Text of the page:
Friday, 25 June 2010

HTC Desire


After surviving for a few months with an old Motorola V70e, I am back in the world of 3G and smartphones. My 1 year old ended the life of the screen on my HTC Touch HD just a few months before I was due an upgrade. Gotta love kids...

Thanks to the folks at Phones4u for getting me an HTC Desire upgrade, not only for free (if I went direct through Orange it would have cost me 50 GBP to upgrade to the same phone) but also with the cash back I got for trading in the Motorola my wife was able to buy herself out of her old contract and get herself a new iPhone.




First Impressions


This is my first Android phone. I have been using Linux for years now, so have been wanting an Android device for some time, but was stuck with the HTC Touch HD due to the contract. The Touch ran Windows Mobile 6.5 and was a nice phone, but in comparison to the Desire, much slower. Slower as in the time it takes to open programs, to smoothly scroll around the screen (where you could). Of course the Desire has a Snapdragon 1GHz processor compared to the HD's 525MHz one, so its bound to be better.

The screen is just gorgeous. The touch screen is so nicely setup, needs very gentle pressure, almost to the point where it is reacting before I make physical contact. Its very responsive and always does as I am intending it to do. Sweeping between the 7 home screens is very smooth and user friendly. And of course the ability to multi-touch is awesome and so very well calibrated. On the HTC home screen, one can pinch two fingers on the home screen and it zooms out to show all seven home screens as thumbnail for quick selection. It's very well thought about. The colours are rich and bright and I just love it!

I haven't used an Android device before so am not sure what a raw Android interface is like, say on a Nexus One. The Desire comes with HTC's own front end, HTC Sense. To my naive eyes, this just seems to add a menu bar at the bottom, where you have a permanent 'phone' button, and also a button to access your apps, and a button for adding stuff to the home screen (widget, apps etc). How much this differs to raw Android I am not sure, but it seems to work well for me.

The camera is pretty good, as far as small lensed phone cameras go. It's may be the same camera in the Touch HD as it is also 5MP, but it performs a lot better. The Touch HD camera was my biggest complaint. In anything other than broad daylight, it was painfully slow, taking a good 4 seconds from pressing the button to the actual photo being taken. This was no good for me trying capture moments with my toddler who never stayed still. In daylight it was fine.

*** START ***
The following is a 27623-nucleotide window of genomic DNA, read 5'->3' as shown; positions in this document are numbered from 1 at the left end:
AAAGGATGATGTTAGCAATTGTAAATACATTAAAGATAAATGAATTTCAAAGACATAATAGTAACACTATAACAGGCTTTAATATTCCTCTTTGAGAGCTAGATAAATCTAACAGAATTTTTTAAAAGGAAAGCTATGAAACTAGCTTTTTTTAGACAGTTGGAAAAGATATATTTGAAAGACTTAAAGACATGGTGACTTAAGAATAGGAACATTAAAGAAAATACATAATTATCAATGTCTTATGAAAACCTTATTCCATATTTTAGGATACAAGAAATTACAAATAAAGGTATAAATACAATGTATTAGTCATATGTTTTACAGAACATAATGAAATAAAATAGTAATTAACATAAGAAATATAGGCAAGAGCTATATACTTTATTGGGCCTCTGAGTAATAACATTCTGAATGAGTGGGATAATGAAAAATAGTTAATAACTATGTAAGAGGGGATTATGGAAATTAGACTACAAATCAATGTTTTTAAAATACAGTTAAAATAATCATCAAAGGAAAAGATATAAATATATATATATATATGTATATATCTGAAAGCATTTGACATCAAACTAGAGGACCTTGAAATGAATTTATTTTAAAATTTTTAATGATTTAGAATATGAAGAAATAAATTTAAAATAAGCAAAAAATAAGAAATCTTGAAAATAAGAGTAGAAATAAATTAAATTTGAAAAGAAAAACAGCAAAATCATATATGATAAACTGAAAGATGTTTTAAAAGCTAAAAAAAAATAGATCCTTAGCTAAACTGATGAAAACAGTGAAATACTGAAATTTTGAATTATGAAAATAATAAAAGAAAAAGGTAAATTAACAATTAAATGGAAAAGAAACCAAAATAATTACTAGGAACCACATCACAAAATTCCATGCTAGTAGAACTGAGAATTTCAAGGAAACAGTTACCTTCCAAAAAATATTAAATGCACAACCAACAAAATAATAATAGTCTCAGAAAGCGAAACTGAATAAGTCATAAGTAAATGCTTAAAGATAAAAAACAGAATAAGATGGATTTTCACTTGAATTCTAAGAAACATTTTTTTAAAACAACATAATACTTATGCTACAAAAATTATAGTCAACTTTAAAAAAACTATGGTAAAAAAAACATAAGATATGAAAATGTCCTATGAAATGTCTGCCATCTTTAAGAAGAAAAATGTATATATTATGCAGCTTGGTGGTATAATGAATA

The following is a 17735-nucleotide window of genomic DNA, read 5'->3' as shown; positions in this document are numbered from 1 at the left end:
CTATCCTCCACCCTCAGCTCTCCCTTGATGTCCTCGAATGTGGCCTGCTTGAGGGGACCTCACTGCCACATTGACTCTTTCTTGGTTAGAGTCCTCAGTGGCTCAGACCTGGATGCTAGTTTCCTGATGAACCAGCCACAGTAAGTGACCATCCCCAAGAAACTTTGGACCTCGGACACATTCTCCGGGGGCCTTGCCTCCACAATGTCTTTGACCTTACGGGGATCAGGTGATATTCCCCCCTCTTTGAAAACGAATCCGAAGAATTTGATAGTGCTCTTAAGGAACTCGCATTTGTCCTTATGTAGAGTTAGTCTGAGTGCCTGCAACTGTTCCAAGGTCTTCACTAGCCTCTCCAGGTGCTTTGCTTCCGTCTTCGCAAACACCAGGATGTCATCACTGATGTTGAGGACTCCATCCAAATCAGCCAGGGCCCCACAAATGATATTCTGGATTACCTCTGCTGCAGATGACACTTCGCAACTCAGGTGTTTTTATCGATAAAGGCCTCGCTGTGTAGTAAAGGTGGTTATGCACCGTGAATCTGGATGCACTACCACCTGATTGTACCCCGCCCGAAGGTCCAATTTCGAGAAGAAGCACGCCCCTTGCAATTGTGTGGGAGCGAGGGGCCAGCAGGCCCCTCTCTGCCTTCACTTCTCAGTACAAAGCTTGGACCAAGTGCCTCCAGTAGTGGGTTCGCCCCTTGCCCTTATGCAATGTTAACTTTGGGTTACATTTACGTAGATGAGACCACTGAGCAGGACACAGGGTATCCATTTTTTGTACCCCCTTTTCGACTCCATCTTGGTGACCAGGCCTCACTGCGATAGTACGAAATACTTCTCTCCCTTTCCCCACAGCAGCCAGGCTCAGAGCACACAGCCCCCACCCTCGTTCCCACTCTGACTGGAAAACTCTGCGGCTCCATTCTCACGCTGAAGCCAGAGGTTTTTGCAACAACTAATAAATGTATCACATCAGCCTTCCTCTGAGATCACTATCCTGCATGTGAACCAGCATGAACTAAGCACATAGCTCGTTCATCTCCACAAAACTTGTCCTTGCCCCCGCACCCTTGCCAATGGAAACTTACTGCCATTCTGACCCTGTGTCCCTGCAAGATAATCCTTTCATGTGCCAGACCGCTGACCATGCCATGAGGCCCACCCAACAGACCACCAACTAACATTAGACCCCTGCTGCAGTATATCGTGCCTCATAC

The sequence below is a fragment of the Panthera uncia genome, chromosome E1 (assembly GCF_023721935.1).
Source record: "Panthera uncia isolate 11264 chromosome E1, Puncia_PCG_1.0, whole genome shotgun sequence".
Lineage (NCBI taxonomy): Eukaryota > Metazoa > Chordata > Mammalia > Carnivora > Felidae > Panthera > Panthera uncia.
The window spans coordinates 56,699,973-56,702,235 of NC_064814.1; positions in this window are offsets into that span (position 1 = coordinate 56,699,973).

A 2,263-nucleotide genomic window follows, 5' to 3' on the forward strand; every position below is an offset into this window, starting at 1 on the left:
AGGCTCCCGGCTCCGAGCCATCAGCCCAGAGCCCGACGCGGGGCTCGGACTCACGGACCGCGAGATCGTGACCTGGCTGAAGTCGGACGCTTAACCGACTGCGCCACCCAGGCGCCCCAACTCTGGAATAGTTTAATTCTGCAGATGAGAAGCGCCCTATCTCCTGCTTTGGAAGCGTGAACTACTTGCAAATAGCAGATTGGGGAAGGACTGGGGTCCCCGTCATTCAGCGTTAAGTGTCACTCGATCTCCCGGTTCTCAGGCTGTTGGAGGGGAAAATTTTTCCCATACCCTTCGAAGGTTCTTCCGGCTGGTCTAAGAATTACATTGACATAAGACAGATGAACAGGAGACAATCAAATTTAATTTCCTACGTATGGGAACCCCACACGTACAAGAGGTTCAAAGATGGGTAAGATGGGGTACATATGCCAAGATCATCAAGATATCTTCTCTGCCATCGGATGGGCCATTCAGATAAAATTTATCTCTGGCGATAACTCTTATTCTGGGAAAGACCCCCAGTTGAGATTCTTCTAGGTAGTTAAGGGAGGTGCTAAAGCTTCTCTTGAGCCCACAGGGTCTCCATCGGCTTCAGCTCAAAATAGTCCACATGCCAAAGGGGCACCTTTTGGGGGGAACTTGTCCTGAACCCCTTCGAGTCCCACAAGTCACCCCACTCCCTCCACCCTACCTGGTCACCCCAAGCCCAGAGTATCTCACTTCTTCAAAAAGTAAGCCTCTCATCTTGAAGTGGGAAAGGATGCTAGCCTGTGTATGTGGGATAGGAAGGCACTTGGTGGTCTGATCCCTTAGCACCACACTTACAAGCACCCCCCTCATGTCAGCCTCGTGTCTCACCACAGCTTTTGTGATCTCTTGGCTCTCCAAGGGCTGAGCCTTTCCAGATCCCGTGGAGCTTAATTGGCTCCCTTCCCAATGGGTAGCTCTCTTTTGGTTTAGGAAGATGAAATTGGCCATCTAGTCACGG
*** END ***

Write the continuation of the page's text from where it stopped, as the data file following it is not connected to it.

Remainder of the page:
The Desire has a flash which of course helps no end in low light conditions, even night scenes, although I find the quality of pictures taken with the flash not very good, to be honest.

But overall it has improved a lot, taking pictures quickly. It has touch focus, which I love for setting the point of focus for arty pictures. Also it has face recognition, which seems ok, although I have yet to find it of real use. Another thing it seems to let you do is to just press the button fully to quickly take a shot; the HD would not allow this, which contributed to the slow capture in low light.

Here is a sample photo taken to demonstrate the touch focus. Obviously I touched on the left hand side to make it focus on the object in the very near foreground.



I'll talk about apps that I have discovered and am using in another post as there is probably going to be a few. I love the concept of the Market place being contributed to constantly by software developers, both professional and amateur. Thee seems to be an app for everything. It's such a great concept and the Market software works pretty well.

As expected the setup out the box was very oriented towards prompting Orange with custom Orange apps. I soon got rid of them and started setting my home screens up from scratch, which seems to be something that constantly evolve I think, as today I am still constantly rearranging things. But I think hats part of the beauty of it, its not a phone with a fixed menu, you can just keep changing it at whim.

What I like is how well things seek to just flow. Everything that seems to be the obvious way to go is there. It's very intuitive. I find I am experimenting with different ways to control things and finding that most of the time it does work like that. It really gives sense of a lot of different people have given input in to how it should work audits all been implemented leading to such a usable device.

My wife has an iPhone. I find it utterly boring as far as the phone and its OS goes. You can play with apps but the phone is nothing. The Desire I can play with all day exploring how it works and finding new ways to do things.

I think they say, only nerds have Android phones and can see why.

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